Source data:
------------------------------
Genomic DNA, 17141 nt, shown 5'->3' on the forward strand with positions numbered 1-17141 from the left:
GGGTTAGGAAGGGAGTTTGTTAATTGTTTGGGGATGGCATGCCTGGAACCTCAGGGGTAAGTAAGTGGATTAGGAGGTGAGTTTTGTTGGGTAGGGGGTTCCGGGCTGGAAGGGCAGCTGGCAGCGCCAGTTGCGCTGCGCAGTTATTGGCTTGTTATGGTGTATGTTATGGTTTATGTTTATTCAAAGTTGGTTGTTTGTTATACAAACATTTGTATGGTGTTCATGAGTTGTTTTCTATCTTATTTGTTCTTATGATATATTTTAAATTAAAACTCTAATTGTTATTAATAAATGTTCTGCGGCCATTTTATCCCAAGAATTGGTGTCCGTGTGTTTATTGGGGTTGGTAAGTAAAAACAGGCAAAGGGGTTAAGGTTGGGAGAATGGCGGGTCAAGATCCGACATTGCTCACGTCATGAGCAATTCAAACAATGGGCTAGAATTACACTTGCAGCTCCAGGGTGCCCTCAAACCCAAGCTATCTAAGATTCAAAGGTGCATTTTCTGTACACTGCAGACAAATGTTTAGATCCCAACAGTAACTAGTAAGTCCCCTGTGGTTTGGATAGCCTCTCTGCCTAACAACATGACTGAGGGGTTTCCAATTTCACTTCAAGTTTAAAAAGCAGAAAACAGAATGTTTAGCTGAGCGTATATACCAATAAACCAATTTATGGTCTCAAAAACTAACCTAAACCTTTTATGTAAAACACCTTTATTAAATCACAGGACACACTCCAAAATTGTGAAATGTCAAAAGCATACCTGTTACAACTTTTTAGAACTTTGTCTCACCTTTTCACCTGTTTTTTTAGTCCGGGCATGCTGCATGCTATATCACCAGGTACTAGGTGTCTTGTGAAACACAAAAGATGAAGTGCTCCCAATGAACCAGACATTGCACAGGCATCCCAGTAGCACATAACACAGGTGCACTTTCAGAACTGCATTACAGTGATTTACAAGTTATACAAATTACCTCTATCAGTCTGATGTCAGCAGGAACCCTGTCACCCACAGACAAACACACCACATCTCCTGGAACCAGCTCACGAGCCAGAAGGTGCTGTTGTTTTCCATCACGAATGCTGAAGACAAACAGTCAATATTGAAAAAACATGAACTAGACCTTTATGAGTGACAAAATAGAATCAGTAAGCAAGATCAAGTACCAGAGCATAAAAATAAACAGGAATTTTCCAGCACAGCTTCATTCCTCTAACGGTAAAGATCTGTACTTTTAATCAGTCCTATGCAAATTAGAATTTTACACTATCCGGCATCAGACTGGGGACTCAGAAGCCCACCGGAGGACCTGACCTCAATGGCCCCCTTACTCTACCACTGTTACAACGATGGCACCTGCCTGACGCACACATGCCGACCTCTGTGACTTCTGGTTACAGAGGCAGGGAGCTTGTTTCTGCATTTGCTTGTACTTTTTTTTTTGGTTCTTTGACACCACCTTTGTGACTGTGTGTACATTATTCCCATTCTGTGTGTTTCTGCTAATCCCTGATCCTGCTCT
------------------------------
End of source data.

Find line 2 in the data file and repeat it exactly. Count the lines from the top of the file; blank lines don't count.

GGGTTAGGAAGGGAGTTTGTTAATTGTTTGGGGATGGCATGCCTGGAACCTCAGGGGTAAGTAAGTGGATTAGGAGGTGAGTTTTGTTGGGTAGGGGGTTCCGGGCTGGAAGGGCAGCTGGCAGCGCCAGTTGCGCTGCGCAGTTATTGGCTTGTTATGGTGTATGTTATGGTTTATGTTTATTCAAAGTTGGTTGTTTGTTATACAAACATTTGTATGGTGTTCATGAGTTGTTTTCTATCTTATTTGTTCTTATGATATATTTTAAATTAAAACTCTAATTGTTATTAATAAATGTTCTGCGGCCATTTTATCCCAAGAATTGGTGTCCGTGTGTTTATTGGGGTTGGTAAGTAAAAACAGGCAAAGGGGTTAAGGTTGGGAGAATGGCGGGTCAAGATCCGACATTGCTCACGTCATGAGCAATTCAAACAATGGGCTAGAATTACACTTGCAGCTCCAGGGTGCCCTCAAACCCAAGCTATCTAAGATTCAAAGGTGCATTTTCTGTACACTGCAGACAAATGTTTAGATCCCAACAGTAACTAGTAAGTCCCCTGTGGTTTGGATAGCCTCTCTGCCTAACAACATGACTGAGGGGTTTCCAATTTCACTTCAAGTTTAAAAAGCAGAAAACAGAATGTTTAGCTGAGCGTATATACCAATAAACCAATTTATGGTCTCAAAAACTAACCTAAACCTTTTATGTAAAACACCTTTATTAAATCACAGGACACACTCCAAAATTGTGAAATGTCAAAAGCATACCTGTTACAACTTTTTAGAACTTTGTCTCACCTTTTCACCTGTTTTTTTAGTCCGGGCATGCTGCATGCTATATCACCAGGTACTAGGTGTCTTGTGAAACACAAAAGATGAAGTGCTCCCAATGAACCAGACATTGCACAGGCATCCCAGTAGCACATAACACAGGTGCACTTTCAGAACTGCATTACAGTGATTTACAAGTTATACAAATTACCTCTATCAGTCTGATGTCAGCAGGAACCCTGTCACCCACAGACAAACACACCACATCTCCTGGAACCAGCTCACGAGCCAGAAGGTGCTGTTGTTTTCCATCACGAATGCTGAAGACAAACAGTCAATATTGAAAAAACATGAACTAGACCTTTATGAGTGACAAAATAGAATCAGTAAGCAAGATCAAGTACCAGAGCATAAAAATAAACAGGAATTTTCCAGCACAGCTTCATTCCTCTAACGGTAAAGATCTGTACTTTTAATCAGTCCTATGCAAATTAGAATTTTACACTATCCGGCATCAGACTGGGGACTCAGAAGCCCACCGGAGGACCTGACCTCAATGGCCCCCTTACTCTACCACTGTTACAACGATGGCACCTGCCTGACGCACACATGCCGACCTCTGTGACTTCTGGTTACAGAGGCAGGGAGCTTGTTTCTGCATTTGCTTGTACTTTTTTTTTTGGTTCTTTGACACCACCTTTGTGACTGTGTGTACATTATTCCCATTCTGTGTGTTTCTGCTAATCCCTGATCCTGCTCT